Friday, February 24, 2012

Hohenschoenhausen Prison

The Hohenschoenhausen Prison was a recommendation from Trip Advisor. Not something in the guide books, but very worth it and interesting. You should look it up and read a bit about it. In short it was a prison used by the Soviets and then the GDR onward to detain political activists and other "unwanted's" right up until 1989.
In the picture to the left of Ashley is David and Mary. A lovely couple we met in Berlin through the local church. They came along with us. David worked for the US military in Wester Berlin during the cold war. It was really interesting learning some first hand stories from him.
The prison looks like any other prison really. However, the treatment of the inmates was horrific. We look at things like the concentration camps of WWII and think how horrible that was. Yet once the war was over, it kept going, just in a different form. Inmates were subjected to much more psychological abuse.
There was an exceedingly long list of rules. How to sleep, placement of sheets, how to wear your pants, a very long very nit picky list. Guards would constantly check on overcrowded cells. If any of these "rules" were violated they would bang their keys hard against the door. This of course would wake the whole cell block. Sleep depravation was a very big tool used. Other tactics such as not letting people sit or lay down for hours and hours on end. People were treated worse than animals to get coerced confessions from them to further political goals.
Below is one of the more modern cells. These would purposely be too cold or too hot for any possible form of comfort.
A number of humanistic laws were past which improved things. However the treatment was less physical and more psychological. Inmates would be put in isolation. To get any form of contact they would bang on the wall in sequences matching an alphabet. 1 for A, 2 for B etc. They would continually ask "Who are you?"if there was someone on the other side of the wall. Once the other figured it out they could talk. A more efficient banging system was used (put the letters in a 2d box) so less pounding was required. They could communicate this system with the more primitive one.

One catch though. The guards caught on. Guards would play the part of fellow inmates and communicate through the walls. They would then learn the inmates fears and desires. Once known they would be used against them during interrogation sessions.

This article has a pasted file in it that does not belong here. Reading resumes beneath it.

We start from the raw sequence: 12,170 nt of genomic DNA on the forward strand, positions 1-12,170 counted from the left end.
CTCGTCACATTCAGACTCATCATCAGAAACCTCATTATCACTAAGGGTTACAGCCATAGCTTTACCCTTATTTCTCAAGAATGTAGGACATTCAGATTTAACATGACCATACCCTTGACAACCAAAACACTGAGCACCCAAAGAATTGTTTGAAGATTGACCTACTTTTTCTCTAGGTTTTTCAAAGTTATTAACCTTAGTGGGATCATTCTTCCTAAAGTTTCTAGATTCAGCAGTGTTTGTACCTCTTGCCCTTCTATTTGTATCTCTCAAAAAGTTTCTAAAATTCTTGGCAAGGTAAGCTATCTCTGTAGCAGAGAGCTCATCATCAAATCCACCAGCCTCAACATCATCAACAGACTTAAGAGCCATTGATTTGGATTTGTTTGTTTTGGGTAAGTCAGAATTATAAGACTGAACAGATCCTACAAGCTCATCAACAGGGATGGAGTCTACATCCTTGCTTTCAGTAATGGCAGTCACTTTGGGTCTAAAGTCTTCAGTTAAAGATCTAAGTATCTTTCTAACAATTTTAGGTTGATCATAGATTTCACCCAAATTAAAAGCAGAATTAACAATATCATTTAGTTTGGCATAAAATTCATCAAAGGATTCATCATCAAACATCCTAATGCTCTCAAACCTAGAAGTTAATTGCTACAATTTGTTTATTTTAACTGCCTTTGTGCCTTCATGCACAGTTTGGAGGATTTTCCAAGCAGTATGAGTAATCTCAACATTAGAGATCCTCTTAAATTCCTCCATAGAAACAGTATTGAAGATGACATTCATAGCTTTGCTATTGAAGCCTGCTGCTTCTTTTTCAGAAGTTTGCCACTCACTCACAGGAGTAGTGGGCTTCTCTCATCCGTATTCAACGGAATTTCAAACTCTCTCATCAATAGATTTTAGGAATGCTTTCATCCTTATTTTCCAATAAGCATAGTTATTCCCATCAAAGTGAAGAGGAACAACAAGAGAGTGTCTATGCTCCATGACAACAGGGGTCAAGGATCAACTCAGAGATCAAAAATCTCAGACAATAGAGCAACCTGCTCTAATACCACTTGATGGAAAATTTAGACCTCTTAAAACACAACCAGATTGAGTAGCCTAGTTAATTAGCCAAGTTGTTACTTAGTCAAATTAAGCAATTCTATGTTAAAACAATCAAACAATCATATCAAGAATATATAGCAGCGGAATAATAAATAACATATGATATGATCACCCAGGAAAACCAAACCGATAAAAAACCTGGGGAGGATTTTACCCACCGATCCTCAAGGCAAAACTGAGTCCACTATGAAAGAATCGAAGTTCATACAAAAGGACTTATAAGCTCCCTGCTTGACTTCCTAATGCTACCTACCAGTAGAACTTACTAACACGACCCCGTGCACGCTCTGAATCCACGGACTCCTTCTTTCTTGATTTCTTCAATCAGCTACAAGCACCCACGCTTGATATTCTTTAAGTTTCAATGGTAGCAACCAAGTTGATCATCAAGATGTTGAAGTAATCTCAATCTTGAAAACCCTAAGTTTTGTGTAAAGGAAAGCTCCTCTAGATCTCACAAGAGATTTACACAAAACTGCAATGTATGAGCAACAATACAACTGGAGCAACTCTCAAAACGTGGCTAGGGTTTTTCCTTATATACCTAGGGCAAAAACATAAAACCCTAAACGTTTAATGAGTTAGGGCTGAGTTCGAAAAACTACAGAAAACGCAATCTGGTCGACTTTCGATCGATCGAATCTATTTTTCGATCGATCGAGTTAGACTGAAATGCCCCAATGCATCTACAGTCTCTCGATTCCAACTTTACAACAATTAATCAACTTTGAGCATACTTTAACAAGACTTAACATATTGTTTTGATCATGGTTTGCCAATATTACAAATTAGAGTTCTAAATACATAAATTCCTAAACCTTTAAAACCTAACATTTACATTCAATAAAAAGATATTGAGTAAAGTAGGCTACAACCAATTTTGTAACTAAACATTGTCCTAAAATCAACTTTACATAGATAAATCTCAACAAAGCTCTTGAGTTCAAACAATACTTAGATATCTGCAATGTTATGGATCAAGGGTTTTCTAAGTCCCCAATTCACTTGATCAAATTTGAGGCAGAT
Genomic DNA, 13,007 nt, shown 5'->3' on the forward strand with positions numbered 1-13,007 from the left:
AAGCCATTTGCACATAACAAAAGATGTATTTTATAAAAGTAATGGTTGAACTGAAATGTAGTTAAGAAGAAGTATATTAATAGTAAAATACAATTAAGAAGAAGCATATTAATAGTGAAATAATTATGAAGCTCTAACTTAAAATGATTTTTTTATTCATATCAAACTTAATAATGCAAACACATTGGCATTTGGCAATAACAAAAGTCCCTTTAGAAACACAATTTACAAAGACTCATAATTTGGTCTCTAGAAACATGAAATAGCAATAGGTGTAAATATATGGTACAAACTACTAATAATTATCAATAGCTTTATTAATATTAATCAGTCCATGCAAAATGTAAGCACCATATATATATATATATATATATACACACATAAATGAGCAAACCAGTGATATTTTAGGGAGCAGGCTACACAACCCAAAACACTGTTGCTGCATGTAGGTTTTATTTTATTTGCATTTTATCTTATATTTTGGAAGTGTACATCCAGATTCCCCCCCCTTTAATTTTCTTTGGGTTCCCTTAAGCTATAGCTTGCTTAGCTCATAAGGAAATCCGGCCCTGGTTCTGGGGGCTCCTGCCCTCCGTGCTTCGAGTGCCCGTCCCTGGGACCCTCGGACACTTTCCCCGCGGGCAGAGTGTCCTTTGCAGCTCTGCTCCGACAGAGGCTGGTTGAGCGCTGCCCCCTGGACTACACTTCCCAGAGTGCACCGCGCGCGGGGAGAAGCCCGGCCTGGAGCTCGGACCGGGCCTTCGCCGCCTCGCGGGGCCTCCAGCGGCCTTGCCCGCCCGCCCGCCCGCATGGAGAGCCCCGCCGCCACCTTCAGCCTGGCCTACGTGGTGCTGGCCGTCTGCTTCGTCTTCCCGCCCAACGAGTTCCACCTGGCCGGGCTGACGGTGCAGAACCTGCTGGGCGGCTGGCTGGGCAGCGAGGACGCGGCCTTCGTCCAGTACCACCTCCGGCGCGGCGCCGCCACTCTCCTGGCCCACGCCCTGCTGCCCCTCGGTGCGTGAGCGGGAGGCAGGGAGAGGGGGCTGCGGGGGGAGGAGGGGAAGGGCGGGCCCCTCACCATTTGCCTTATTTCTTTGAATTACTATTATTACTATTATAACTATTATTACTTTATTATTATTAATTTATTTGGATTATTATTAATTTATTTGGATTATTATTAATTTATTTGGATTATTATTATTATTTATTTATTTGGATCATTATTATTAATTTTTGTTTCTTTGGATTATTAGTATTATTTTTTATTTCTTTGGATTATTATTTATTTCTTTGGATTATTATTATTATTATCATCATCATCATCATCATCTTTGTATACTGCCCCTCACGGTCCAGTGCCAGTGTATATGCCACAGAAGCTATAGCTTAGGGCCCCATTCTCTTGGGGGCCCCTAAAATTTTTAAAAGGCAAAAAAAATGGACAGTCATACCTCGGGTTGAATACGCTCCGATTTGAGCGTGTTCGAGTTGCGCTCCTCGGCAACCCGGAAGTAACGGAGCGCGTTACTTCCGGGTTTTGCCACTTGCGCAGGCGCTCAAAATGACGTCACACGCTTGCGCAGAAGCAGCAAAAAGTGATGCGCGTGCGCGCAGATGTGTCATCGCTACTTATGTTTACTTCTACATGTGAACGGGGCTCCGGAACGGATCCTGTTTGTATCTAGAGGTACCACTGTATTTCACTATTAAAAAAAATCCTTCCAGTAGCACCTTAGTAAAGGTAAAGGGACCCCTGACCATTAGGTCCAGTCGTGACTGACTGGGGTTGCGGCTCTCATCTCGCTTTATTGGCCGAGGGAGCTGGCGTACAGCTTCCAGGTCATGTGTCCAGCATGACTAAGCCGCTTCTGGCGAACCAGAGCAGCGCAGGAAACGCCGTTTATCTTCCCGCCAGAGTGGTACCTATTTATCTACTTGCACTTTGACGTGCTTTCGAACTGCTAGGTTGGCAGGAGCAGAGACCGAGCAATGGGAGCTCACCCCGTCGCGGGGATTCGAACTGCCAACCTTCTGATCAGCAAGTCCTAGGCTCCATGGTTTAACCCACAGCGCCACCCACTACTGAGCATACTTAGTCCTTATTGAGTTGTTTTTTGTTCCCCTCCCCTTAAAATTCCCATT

Isolation was such a big deal that a light system was used to ensure no contact was given except with the inmates interrogators. These lights, you can see another a ways down the hall, would indicate if the hall was clear or not. Only when a hall was clear of all other people could the inmate be transported. This would ensure they only saw their interrogator. The wire you see running along side both walls at head height was a panic wire. If the inmate tried anything someone could pull this wire which would trigger an alarm knowing exactly where the wire was pulled. This was used to further drive home the fact that as an inmate you had absolutely no hope of getting out. Probably never used for their expressed purpose, psychological they worked great.
More solitary confinement cells. It was so bad that inmates would demand to see their interrogator, as bad as it was, just for some human contact. Oh, I should add that there were often 3 interrogators assigned for every 1 inmate.
This was one of the interrogation rooms. Our guide is on the left. Lots of psychological tactics were used here. Giving people the choice of something awful happening to their family, or to themselves. Being forced to make these decisions does nasty things with the mind.
This was the exercise yard. Problem is that you weren't allowed to touch the walls, nor were you allowed to stop, or really do anything but walk in a tight circle in the middle. Guards would be stationed above with guns. This was also used to put people in overnight in the freezing cold or rain. Near killing them.
Leaving the prison with a heavy heart. Brutal to learn all of this stuff, but felt it was needed. Keep in mind this was all going on until 1998! Also know this stuff is still happening today!
On a slightly more positive note, I snapped a picture of one of the trams. Just to keep that memory.
Also a really nice photo of David and Mary in Alexanderplatz. If you head the way the camera is pointing, you'd get to the tram stop that would take you to our house.

1 comment:

  1. They used those kind of tactics until 1998? That's after the re-unification of Germany. Shocking!